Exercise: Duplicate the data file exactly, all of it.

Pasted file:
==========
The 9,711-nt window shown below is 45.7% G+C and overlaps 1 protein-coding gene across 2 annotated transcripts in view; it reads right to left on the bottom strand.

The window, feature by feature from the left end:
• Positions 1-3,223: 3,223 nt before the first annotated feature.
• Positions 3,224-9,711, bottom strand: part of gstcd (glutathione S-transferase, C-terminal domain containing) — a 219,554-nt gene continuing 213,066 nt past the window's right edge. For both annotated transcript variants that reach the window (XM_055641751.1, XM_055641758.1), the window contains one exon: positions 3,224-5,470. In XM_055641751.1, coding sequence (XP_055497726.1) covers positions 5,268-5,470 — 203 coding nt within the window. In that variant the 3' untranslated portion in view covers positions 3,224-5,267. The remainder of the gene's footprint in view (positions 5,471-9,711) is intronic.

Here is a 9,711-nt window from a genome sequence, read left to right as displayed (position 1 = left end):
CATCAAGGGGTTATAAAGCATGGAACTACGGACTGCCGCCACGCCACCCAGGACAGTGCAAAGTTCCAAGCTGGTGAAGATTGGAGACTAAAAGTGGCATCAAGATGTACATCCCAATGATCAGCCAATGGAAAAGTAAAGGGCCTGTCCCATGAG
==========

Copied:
The 9,711-nt window shown below is 45.7% G+C and overlaps 1 protein-coding gene across 2 annotated transcripts in view; it reads right to left on the bottom strand.

The window, feature by feature from the left end:
• Positions 1-3,223: 3,223 nt before the first annotated feature.
• Positions 3,224-9,711, bottom strand: part of gstcd (glutathione S-transferase, C-terminal domain containing) — a 219,554-nt gene continuing 213,066 nt past the window's right edge. For both annotated transcript variants that reach the window (XM_055641751.1, XM_055641758.1), the window contains one exon: positions 3,224-5,470. In XM_055641751.1, coding sequence (XP_055497726.1) covers positions 5,268-5,470 — 203 coding nt within the window. In that variant the 3' untranslated portion in view covers positions 3,224-5,267. The remainder of the gene's footprint in view (positions 5,471-9,711) is intronic.

Here is a 9,711-nt window from a genome sequence, read left to right as displayed (position 1 = left end):
CATCAAGGGGTTATAAAGCATGGAACTACGGACTGCCGCCACGCCACCCAGGACAGTGCAAAGTTCCAAGCTGGTGAAGATTGGAGACTAAAAGTGGCATCAAGATGTACATCCCAATGATCAGCCAATGGAAAAGTAAAGGGCCTGTCCCATGAG